For Tinsae, the group has offered a chance to appreciate Black culture as well as delve into issues she cares deeply about: mental health and social justice.

Born in Ethiopia, Tinsae said she often felt disconnected from Black Americans and had a hard time navigating her path in school. Finding friends through the organization gave her self-confidence and a deeper, more nuanced understanding of what it means to be Black.

“Freshman year I was too scared to join my school’s Black Student Union because I was afraid the other kids wouldn’t consider me Black,” she said. “But joining (Black Students of California United) really allowed me to connect with other people who share the same mindset as me, who are passionate about the same things. We talk a lot about social justice and civil rights. The group has helped me tangibly apply what I’ve learned and actually work to make change.”

Now, as the group’s lead health ambassador, she organizes regular meetings for Black young people to gather virtually and in person to talk about all matters related to health, especially mental health. The topic is sometimes hard to discuss in the Black community, she said, because “Black people like to be strong, hold their heads up high,” not admit if they’re feeling unsure of themselves. Her native language doesn’t even have words for depression or anxiety, she said.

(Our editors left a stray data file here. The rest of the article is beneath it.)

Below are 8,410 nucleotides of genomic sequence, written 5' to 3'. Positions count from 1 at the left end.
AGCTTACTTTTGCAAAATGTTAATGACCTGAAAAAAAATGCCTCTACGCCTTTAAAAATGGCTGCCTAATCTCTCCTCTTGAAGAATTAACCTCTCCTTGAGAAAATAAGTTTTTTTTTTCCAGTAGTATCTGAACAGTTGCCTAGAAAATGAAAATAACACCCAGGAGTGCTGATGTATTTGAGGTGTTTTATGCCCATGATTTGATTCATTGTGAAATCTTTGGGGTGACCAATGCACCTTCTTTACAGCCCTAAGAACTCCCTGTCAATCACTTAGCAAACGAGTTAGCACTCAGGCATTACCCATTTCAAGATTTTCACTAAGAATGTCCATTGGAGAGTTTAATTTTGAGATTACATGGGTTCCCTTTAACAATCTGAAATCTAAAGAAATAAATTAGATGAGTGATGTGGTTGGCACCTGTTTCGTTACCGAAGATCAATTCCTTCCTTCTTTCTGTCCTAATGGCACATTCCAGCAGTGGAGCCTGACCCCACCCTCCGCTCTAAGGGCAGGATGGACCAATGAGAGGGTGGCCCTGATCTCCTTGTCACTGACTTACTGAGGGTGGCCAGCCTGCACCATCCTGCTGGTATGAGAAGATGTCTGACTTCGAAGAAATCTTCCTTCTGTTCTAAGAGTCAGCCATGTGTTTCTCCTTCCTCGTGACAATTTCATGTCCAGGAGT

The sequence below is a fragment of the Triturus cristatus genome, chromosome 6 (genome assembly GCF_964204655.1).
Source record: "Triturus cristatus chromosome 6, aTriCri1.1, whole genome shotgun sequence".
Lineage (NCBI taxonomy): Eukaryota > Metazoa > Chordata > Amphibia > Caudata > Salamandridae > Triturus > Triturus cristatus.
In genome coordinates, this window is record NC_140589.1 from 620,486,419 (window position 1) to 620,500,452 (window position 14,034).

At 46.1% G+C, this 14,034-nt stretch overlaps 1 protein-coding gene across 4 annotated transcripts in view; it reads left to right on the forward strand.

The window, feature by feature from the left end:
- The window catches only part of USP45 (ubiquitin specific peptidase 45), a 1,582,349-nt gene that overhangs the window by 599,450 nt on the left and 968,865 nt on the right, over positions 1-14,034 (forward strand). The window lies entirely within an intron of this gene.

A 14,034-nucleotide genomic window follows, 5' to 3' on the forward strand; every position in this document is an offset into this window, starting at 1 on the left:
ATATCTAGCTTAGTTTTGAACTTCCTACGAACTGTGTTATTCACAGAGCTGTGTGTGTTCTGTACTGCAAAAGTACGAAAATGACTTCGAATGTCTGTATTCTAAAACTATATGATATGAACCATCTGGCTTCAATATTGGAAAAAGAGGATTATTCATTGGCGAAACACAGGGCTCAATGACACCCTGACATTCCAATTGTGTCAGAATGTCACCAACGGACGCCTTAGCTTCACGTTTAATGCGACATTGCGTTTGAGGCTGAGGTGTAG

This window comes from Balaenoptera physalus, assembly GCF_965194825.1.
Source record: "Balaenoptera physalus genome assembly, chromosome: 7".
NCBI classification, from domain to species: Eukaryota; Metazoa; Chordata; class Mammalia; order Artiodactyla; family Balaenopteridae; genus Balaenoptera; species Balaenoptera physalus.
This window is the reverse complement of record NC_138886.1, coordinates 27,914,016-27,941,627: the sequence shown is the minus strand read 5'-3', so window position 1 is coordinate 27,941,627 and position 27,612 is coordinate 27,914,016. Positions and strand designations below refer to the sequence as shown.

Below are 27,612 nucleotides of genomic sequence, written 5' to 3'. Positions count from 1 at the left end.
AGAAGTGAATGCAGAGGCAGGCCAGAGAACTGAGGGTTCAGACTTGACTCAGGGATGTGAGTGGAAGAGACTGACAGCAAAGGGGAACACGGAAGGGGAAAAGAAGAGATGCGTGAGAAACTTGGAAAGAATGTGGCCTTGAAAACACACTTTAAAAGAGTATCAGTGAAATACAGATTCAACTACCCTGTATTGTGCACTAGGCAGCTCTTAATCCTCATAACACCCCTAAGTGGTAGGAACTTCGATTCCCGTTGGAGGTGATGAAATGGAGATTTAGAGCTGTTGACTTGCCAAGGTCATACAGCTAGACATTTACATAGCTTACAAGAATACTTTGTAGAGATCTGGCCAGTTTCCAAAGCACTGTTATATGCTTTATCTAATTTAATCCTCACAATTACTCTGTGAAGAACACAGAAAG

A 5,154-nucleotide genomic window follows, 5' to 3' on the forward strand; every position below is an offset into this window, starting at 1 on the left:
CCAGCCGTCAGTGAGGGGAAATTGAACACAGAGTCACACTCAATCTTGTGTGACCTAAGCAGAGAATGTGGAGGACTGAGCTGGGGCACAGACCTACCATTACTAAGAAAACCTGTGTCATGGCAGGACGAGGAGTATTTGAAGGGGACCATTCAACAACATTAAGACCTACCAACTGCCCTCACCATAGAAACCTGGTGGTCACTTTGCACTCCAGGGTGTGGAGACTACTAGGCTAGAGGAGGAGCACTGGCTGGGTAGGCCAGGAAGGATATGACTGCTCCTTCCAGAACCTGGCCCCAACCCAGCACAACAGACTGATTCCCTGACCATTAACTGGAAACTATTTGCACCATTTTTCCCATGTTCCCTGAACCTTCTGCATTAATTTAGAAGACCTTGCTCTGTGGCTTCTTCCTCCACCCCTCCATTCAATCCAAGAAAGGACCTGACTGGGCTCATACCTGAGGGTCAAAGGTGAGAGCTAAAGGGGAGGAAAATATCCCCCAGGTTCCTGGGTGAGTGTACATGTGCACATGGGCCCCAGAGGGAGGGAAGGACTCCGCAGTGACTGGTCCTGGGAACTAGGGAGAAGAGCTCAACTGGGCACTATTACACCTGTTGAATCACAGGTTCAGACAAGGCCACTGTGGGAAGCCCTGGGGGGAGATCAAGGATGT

“The stigma is really there,” she said. “That’s why I think it’s so important to talk about it, share what resources are out there, help bridge the disparities. Because some people don’t know that there’s help available, and they feel alone.”

Bennie Williams, a senior at Morehouse College in Atlanta, said that his experience in high school with Black Students of California United, particularly with the advisors, played a significant role in his success today. Without their guidance and encouragement, he likely would not have enrolled at Morehouse, he said.

“I probably won’t know for years the full impact BSCU has had on me,” he said. “Even now, they keep checking in, staying in touch. I can’t thank them enough for the relationships. … All students should have this opportunity.”

Williams was only one of a handful of Black students at his high school in Stockton. He often felt overlooked by teachers and that he lacked a community of peers he could relate to. An advisor for the school’s Black student union pointed him to Black Students of California United, where he immediately felt at home.